November 28, 2018


How Bing Crosby Changed the Course of Pop Music: a review of BING CROSBY: Swinging on a Star: The War Years, 1940-1946 By Gary Giddins (James Gavin, Nov. 28, 2018, NY Times Book Review)

[N]ewer generations had no way to know that Crosby had not only changed the course of American popular singing, he had helped create it. It was he who, more than any other vocalist, had freed that art from its turn-of-the-century stiffness and transformed it into conversation. Drawing on black influences, he made pop songs swing, while treating a new invention, the microphone, as if it were a friend's ear. Without him, Frank Sinatra, Peggy Lee, Dinah Shore, Dean Martin and countless other intimate singers could never have happened. A workhorse, he turned out a staggering number of recordings (including dozens of No. 1 hits) as well as films, radio shows and personal appearances. Whatever he did seemed off-the-cuff and effortless.

For all that, his reputation hasn't much endured. He lacked the qualities that have made Sinatra eternally seductive: coolness, sex appeal, danger, risk and a singing style that opened a window into his hard living and emotional extremes.

Crosby had a far different job. With calm reassurance, he shepherded America through the Depression and World War II, then became a symbol of postwar domestic stability. Crosby applied his soothing baritone to love songs, folk songs, Irish songs, Hawaiian songs, country songs -- he sang almost everything and revealed almost nothing. His 1953 memoir, "Call Me Lucky," upholds the blithe facade. He seemed trapped in it.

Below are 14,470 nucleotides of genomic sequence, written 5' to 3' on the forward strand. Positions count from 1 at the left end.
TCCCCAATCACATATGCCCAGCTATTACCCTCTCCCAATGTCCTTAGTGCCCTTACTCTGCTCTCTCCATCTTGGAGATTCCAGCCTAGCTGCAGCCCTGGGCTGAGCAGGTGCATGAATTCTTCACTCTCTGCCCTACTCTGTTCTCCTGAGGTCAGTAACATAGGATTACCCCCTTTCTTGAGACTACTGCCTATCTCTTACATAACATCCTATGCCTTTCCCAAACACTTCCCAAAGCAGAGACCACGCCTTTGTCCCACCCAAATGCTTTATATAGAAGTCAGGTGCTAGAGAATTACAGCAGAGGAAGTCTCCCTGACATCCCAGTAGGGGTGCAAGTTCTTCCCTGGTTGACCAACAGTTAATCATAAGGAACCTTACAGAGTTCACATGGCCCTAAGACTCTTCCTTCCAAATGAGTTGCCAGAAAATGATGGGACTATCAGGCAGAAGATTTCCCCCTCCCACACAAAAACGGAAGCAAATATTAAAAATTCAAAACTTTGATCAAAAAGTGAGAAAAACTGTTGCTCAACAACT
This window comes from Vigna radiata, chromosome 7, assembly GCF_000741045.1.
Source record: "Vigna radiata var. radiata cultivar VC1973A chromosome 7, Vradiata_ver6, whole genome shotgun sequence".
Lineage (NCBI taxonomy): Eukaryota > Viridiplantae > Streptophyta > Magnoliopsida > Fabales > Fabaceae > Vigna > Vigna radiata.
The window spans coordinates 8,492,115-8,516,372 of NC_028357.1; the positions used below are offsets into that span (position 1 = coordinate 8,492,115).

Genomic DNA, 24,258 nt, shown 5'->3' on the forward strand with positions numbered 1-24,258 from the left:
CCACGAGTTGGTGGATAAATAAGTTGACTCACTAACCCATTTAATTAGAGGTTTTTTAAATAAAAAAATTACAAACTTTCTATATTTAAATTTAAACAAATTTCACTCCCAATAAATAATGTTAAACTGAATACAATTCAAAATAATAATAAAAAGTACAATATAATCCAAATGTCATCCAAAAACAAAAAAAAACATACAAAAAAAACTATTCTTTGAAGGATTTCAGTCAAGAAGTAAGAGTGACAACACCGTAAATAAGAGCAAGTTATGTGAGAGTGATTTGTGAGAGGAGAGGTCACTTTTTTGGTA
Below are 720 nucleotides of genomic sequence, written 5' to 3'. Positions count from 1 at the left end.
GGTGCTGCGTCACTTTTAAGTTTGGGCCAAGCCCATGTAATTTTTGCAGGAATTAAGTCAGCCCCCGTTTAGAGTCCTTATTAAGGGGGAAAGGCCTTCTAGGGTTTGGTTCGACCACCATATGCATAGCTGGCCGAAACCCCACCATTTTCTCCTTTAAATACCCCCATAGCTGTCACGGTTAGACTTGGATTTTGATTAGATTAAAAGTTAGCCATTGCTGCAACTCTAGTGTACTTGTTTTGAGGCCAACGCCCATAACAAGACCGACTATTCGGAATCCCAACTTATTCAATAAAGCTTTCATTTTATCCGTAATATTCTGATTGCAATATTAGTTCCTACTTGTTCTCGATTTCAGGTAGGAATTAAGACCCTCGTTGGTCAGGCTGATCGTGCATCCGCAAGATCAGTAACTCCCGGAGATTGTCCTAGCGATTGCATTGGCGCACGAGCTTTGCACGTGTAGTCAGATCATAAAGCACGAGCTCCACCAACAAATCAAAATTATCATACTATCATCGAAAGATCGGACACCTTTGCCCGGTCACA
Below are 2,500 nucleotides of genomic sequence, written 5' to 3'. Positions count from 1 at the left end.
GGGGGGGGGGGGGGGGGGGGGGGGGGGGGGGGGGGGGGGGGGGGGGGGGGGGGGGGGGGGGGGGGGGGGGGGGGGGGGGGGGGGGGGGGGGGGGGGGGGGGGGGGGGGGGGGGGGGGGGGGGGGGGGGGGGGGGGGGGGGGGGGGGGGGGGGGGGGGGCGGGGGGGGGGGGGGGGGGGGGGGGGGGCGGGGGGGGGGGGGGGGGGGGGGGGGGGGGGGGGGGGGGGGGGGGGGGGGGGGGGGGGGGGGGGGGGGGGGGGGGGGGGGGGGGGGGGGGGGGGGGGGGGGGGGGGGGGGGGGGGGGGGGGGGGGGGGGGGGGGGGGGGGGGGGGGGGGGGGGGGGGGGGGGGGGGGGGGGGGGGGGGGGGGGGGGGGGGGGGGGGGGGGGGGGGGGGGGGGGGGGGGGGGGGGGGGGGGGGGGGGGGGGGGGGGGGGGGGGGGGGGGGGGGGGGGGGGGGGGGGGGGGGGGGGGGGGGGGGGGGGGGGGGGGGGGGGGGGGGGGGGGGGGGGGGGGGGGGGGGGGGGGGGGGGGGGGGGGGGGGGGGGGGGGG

Then, in 1983, six years after Crosby's death, his oldest son, Gary, wrote his own book, "Going My Own Way" (with Ross Firestone). In it, he portrays the singer as a monstrous disciplinarian for whom beatings and belittlement were the answers to every filial problem. Gary had become an alcoholic; later in life, two of his brothers, Lindsay and Dennis, shot themselves in the head.

All this is a biographer's feast. But with a faded titan like Crosby, should one aim for a single, reader-friendly volume that might attract more than just die-hard fans? Or do the achievements demand a multivolume magnum opus, such as John Richardson is writing on Picasso and Robert Caro on Lyndon B. Johnson? And if a writer is enraptured enough to go that route, what to do when there's lots of personal unpleasantness to address?

Crosby's biographer Gary Giddins had choices to make. A formidable scholar of jazz and popular song, Giddins is certainly the man for the job. He spent 30 years as a Village Voice columnist. His journalism and his books about Charlie Parker and Louis Armstrong have won him scores of awards.

In 2001 he released the 700-plus-page "Bing Crosby: A Pocketful of Dreams -- The Early Years, 1903-1940." Now comes the comparably sized "Bing Crosby: Swinging on a Star -- The War Years, 1940-1946." It's easy to see why Volume 2 took him so long. As before, Giddins researched a mountain of material to the max, and he lays his findings out with impressive clarity. 

Posted by at November 28, 2018 6:14 PM